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More than 90 per cent of workers agree that racist attitudes are still held in Australian workplaces.

The alarming statistic was just one to emerge from a new study conducted by the Diversity Council of Australia (DCA) around cultural diversity in the modern workplace.

The DCA surveyed 75 Australian businesses to gauge current attitudes towards diversity. Some of the findings included:

  • Gender diversity, work/life initiatives and indigenous employment were of greater importance to Australian businesses than the issue of cultural diversity.
  • Almost 30 per cent ranked gender diversity as the most important issue for Australian businesses to address, compared to the 13 per cent who chose cultural diversity.
  • One in three Australian businesses don’t feel that the cultural diversity of their workforce is valued and/or utilised for the benefit of their organisation.
  • Almost 70 per cent of Australian businesses have cultural diversity initiatives in the workplace.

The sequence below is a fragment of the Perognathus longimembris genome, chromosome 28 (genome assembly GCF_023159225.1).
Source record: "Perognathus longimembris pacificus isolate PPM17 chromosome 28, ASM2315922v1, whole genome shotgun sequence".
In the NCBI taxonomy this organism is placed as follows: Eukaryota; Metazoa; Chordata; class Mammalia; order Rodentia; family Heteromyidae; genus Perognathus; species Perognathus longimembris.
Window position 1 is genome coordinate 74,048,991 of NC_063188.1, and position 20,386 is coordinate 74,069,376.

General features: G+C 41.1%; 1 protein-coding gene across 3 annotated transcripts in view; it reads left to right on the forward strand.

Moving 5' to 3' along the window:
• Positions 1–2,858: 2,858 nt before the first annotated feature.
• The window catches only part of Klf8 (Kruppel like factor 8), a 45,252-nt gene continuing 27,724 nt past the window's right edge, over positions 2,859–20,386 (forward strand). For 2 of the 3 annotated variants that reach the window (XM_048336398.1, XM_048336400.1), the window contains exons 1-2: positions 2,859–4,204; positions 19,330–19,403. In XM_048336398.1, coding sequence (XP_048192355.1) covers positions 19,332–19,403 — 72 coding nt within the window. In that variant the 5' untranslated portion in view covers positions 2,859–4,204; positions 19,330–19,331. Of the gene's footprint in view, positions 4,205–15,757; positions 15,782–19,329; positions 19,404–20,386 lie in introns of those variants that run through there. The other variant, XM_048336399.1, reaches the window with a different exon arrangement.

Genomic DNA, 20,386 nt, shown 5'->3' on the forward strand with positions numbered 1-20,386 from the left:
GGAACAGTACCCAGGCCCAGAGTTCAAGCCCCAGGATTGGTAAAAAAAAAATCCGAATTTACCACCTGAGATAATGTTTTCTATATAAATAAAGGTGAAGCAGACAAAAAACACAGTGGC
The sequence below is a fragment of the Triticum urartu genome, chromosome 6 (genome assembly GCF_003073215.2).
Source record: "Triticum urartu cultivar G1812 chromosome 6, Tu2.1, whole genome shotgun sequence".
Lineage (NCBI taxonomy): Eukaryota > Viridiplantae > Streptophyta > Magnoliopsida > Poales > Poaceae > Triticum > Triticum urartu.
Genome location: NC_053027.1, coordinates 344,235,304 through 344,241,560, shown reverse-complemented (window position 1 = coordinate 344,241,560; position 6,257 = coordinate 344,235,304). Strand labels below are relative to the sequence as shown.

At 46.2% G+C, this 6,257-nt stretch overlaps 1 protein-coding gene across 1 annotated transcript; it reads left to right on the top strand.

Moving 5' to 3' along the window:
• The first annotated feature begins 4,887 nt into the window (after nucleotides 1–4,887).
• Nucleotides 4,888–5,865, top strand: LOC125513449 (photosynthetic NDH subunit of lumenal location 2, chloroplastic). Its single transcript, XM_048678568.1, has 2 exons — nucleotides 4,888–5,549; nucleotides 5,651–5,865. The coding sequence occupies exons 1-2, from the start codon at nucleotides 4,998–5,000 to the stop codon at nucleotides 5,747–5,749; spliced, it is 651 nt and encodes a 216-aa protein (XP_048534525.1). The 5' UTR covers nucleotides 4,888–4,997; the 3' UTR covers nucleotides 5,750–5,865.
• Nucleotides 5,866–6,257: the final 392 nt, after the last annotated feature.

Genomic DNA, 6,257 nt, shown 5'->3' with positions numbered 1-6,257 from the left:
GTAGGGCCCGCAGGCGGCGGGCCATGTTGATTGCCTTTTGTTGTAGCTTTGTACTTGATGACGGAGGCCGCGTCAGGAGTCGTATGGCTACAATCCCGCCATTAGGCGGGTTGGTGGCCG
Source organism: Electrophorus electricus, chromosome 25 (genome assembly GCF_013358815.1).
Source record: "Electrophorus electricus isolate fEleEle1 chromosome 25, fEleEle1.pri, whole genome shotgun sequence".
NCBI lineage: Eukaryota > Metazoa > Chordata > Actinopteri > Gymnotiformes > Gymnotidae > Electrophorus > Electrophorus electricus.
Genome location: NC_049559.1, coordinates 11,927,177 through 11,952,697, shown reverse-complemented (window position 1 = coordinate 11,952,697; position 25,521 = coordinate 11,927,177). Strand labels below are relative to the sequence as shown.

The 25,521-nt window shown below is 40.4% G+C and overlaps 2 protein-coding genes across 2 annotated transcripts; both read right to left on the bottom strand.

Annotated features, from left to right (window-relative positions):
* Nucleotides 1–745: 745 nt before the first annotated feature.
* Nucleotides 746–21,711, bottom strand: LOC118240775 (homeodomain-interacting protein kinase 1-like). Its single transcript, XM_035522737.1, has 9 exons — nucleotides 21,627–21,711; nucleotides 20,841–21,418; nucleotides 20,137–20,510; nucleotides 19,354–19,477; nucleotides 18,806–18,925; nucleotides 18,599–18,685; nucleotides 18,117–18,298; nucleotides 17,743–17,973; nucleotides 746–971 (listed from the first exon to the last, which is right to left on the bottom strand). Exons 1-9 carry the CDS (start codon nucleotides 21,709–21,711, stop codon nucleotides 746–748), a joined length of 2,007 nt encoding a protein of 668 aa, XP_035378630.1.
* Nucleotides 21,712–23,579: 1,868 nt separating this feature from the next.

DCA’s Cultural Diversity Director Katrina Tahka commented that despite the findings, the organisation is encouraged to see that many businesses have undertaken tangible actions on cultural diversity, or plan to in 2014.

“It’s also good to see there is strong recognition that racist attitudes are a problem in Australia – because acknowledging a problem is the first step to effectively addressing it,” Tahka said.

These findings lend support to events such as A Taste of Harmony, which benefit workplaces by celebrating and recognising diversity.

An annual initiative of the Scanlon Foundation, A Taste of Harmony is a week-long event, held in March 17-23. It encourages Australians to take a plate of food to work that represents their cultural background and share it with their colleagues.

A Taste of Harmony is a great platform for organisations wanting to develop more comprehensive strategies to capitalise on the business benefits of cultural diversity,” Tahka added.

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Stephanie Zillman

Stephanie Zillman

Stephanie is the editor-at-large of Dynamic Business. Stephanie brings with her a passion for journalism, business, and new ideas. On her days off, you might find her reading a book on the beach.

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